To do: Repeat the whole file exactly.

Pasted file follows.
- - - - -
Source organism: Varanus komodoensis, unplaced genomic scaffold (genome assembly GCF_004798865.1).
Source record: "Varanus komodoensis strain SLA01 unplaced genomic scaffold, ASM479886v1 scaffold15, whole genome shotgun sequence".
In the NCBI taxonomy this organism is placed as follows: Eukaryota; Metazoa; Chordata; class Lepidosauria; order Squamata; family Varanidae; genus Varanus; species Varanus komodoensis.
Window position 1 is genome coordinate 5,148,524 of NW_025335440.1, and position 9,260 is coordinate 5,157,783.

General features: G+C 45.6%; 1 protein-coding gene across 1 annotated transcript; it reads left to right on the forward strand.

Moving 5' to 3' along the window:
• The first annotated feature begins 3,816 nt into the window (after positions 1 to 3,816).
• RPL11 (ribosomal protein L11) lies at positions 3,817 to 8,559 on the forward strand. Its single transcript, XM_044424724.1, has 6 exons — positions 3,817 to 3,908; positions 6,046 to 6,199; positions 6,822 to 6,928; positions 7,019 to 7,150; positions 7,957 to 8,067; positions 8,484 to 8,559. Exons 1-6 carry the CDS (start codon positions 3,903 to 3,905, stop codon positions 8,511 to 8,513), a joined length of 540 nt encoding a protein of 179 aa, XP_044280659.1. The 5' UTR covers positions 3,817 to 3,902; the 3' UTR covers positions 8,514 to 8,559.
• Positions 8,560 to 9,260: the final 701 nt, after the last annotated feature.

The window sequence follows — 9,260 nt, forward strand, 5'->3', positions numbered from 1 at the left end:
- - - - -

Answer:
Source organism: Varanus komodoensis, unplaced genomic scaffold (genome assembly GCF_004798865.1).
Source record: "Varanus komodoensis strain SLA01 unplaced genomic scaffold, ASM479886v1 scaffold15, whole genome shotgun sequence".
In the NCBI taxonomy this organism is placed as follows: Eukaryota; Metazoa; Chordata; class Lepidosauria; order Squamata; family Varanidae; genus Varanus; species Varanus komodoensis.
Window position 1 is genome coordinate 5,148,524 of NW_025335440.1, and position 9,260 is coordinate 5,157,783.

General features: G+C 45.6%; 1 protein-coding gene across 1 annotated transcript; it reads left to right on the forward strand.

Moving 5' to 3' along the window:
• The first annotated feature begins 3,816 nt into the window (after positions 1 to 3,816).
• RPL11 (ribosomal protein L11) lies at positions 3,817 to 8,559 on the forward strand. Its single transcript, XM_044424724.1, has 6 exons — positions 3,817 to 3,908; positions 6,046 to 6,199; positions 6,822 to 6,928; positions 7,019 to 7,150; positions 7,957 to 8,067; positions 8,484 to 8,559. Exons 1-6 carry the CDS (start codon positions 3,903 to 3,905, stop codon positions 8,511 to 8,513), a joined length of 540 nt encoding a protein of 179 aa, XP_044280659.1. The 5' UTR covers positions 3,817 to 3,902; the 3' UTR covers positions 8,514 to 8,559.
• Positions 8,560 to 9,260: the final 701 nt, after the last annotated feature.

The window sequence follows — 9,260 nt, forward strand, 5'->3', positions numbered from 1 at the left end: